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This primary assembly looks at personal injury and disappointment, and how to make the most of a bad situation

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In this series looking at ‘effective participators’, in this issue we look at a technique known as the World Café – another form of cooperative investigation that can be used to encourage students to engage actively with the issues that affect them

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Exploring the natural world is a fantastic way to develop and inspire early years. Find out why, and gain practical ideas for how to encourage young children to explore the world of plants

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This week’s assembly challenges listeners to remember those who are left behind in one way or another, and asks listeners to question the extent to which they are inclusive in their thoughts and actions

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In this assembly, children will learn about Doug Gregory – the 87 year old RAF pilot who is still flying and performing stunts. Children will be invited to confront stereotypes about older people

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Wider Family Learning is a cross-cutting strategy to engage reluctant adult learners while involving them more with their children’s learning. Although one in three schools take up Wider Family Learning grants from their local authority, the level of funding available means that many more could successfully apply. Nick Holt takes you step-by-step through an application form

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In this assembly students are encouraged to consider the balance of rivalry and unity that is exemplified by the World Cup

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This assembly looks at the history of the Queen’s Speech and what her latest speech will mean for the UK

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This assembly uses the theme of puns and similar wordplay. It looks at many definitions of the word pun, such as in the form of a corny joke and a way to highlight tragedy, and also explores the idea of the visual pun (the ‘rebus’) with reference to the prisoner Thomas Abel’s carving in the Tower of London

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This week we will look at an approach known as Appreciative Inquiry – another form of cooperative investigation that can be used to encourage students to engage actively with the issues that affect them

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This assembly looks at the importance of technology and wonders where science will take us in the next few decades

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This week’s assembly challenges listeners to imagine a world where we’re all in the same ’team’, and reflect upon how their own actions might start to bring this dream about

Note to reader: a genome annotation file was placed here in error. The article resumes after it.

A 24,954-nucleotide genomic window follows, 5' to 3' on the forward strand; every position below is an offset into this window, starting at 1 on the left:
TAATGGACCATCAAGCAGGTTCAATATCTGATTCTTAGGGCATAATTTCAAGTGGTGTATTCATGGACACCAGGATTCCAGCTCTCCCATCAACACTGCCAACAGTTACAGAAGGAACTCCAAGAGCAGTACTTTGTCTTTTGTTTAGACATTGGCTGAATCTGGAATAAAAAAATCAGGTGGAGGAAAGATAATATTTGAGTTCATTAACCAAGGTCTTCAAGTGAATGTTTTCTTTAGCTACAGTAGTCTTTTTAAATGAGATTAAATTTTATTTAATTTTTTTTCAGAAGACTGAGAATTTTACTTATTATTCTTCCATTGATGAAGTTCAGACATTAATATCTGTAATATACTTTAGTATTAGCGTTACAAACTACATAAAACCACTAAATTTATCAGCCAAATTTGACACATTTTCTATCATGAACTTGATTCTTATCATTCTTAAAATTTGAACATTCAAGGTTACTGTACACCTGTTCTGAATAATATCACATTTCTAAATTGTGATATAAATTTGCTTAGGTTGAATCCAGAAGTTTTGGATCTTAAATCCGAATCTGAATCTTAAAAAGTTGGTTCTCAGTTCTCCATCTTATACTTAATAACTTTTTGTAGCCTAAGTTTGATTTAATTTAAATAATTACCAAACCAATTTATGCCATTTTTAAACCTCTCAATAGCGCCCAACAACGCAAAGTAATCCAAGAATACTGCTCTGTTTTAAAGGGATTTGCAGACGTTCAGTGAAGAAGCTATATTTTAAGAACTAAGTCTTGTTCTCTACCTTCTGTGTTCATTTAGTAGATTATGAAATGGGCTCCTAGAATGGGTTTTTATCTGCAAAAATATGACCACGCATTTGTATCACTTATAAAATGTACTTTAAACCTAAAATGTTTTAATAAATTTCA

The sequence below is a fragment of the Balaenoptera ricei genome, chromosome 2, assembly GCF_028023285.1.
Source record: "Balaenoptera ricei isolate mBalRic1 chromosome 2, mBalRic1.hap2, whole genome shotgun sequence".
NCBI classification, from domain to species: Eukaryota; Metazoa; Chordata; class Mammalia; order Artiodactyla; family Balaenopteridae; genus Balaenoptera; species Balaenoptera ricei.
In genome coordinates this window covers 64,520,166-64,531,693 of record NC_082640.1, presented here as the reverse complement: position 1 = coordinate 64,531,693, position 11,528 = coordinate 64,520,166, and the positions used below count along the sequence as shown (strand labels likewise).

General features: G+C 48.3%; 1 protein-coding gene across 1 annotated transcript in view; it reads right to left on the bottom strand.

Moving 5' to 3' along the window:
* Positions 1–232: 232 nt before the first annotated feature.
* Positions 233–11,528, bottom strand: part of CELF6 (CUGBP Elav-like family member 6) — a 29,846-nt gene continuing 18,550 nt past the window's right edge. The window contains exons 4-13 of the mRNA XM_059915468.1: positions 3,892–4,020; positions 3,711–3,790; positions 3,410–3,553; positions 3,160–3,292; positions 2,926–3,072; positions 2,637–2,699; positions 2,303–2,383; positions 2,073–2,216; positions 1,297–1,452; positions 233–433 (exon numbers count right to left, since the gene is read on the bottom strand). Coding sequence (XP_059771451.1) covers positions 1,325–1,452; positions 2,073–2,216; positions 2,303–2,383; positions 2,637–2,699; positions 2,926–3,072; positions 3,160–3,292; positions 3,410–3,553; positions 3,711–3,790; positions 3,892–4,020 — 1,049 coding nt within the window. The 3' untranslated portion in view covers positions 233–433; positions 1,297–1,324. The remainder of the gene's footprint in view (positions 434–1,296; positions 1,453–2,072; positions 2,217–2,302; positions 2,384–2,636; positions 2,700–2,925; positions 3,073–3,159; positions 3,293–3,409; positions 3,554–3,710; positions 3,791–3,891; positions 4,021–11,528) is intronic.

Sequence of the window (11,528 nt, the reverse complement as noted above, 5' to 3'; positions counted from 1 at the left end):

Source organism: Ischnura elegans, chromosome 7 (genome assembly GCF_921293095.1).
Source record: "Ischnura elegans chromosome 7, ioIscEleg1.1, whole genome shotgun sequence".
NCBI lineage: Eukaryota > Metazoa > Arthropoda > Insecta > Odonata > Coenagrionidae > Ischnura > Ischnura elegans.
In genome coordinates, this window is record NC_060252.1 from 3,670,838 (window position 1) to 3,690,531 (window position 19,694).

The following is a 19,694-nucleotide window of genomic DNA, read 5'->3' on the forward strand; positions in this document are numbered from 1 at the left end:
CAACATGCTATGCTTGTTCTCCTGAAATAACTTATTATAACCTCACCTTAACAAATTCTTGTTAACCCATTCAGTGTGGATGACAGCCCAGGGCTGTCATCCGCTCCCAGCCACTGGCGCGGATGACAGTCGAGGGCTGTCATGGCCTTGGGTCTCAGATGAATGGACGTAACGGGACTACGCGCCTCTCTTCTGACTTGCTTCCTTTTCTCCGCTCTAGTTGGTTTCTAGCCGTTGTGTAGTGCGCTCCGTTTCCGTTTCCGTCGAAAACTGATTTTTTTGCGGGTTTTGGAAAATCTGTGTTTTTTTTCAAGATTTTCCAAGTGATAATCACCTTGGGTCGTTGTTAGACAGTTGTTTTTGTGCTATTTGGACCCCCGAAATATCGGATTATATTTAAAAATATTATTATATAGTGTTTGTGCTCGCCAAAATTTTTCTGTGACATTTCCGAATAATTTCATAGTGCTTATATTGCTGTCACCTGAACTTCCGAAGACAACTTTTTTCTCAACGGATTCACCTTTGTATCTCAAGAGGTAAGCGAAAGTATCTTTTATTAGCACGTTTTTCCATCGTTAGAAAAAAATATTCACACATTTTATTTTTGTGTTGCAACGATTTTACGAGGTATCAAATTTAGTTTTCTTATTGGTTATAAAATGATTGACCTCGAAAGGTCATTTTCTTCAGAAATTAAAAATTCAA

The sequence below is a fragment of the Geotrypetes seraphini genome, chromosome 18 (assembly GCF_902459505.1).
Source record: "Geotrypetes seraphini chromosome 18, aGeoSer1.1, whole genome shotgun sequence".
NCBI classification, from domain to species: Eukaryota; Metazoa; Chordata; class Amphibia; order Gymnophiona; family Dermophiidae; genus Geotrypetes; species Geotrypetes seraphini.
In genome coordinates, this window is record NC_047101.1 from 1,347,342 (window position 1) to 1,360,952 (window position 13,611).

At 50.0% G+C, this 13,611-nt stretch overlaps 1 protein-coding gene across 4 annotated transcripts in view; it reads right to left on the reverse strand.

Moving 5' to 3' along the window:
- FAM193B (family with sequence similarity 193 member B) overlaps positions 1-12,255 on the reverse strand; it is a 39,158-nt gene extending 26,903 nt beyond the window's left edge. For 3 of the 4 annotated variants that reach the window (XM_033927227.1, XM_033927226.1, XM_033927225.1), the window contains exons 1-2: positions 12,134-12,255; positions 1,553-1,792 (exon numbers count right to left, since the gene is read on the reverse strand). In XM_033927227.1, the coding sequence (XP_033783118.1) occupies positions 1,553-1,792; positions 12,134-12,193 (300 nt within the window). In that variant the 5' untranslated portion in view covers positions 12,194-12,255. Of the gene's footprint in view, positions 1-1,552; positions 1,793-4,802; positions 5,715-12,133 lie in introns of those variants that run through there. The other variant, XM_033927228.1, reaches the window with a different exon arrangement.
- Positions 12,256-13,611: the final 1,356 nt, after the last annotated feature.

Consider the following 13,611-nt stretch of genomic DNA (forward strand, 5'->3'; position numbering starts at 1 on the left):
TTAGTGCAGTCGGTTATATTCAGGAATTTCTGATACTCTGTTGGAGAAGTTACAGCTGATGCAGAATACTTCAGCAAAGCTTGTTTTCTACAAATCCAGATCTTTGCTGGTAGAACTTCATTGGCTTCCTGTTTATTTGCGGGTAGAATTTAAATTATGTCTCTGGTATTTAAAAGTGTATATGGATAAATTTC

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This e-bulletin continues our focus on developing ‘effective participators’. This issue we look at Narrative Enquiry – a form of cooperative investigation that can be used with students, staff, parents, governors to encourage active exploration of the issues that affect them

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As recent political events have shown, sometimes you’re in a position where whatever you choose to do is going to upset someone. This assembly keeps away from the political issue, but presents the dilemma in familiar terms

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A new report has found that well deployed teaching assistants help raise a school’s attainment. David Gordon looks at the details

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Often when we think about using the environment to teach young children, we focus on the natural world and ignore all the wonderful examples that exist around us in the built environment. Early Years Update discusses ways to use the man-made environment around us to develop early years learning

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In this assembly Brian Radcliffe invites students to consider the addictive effects of video games and suggests some relational strategies to address them

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This assembly reflects on spring and memories, using a poem written by A. E. Housman

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This assembly considers the significance of the letter X, which voters use to mark their ballot papers in the general election. Thinking about the many meanings of X can help us to understand ourselves and others

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The assembly helps children to understand that fairness is an intrinsic quality of all sport – that cheating damages the sport as well as taking away from the achievements of the cheat

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This e-bulletin continues our exploration of how the QCDA personal, learning and thinking skills framework can be put into practice. For the summer term, our focus is on the final key competence of the framework: that of ‘effective participators’

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This assembly challenges listeners to think about the rescue services available to us, suggesting that perhaps we take such things for granted especially in more economically developed countries such as our own

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This assembly discusses British citizens stuck abroad due to the volcanic eruption in Iceland and subsequent flight ban

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What do the four main parties (Labour, Conservative, Liberal Democrat and Green) have to say about education?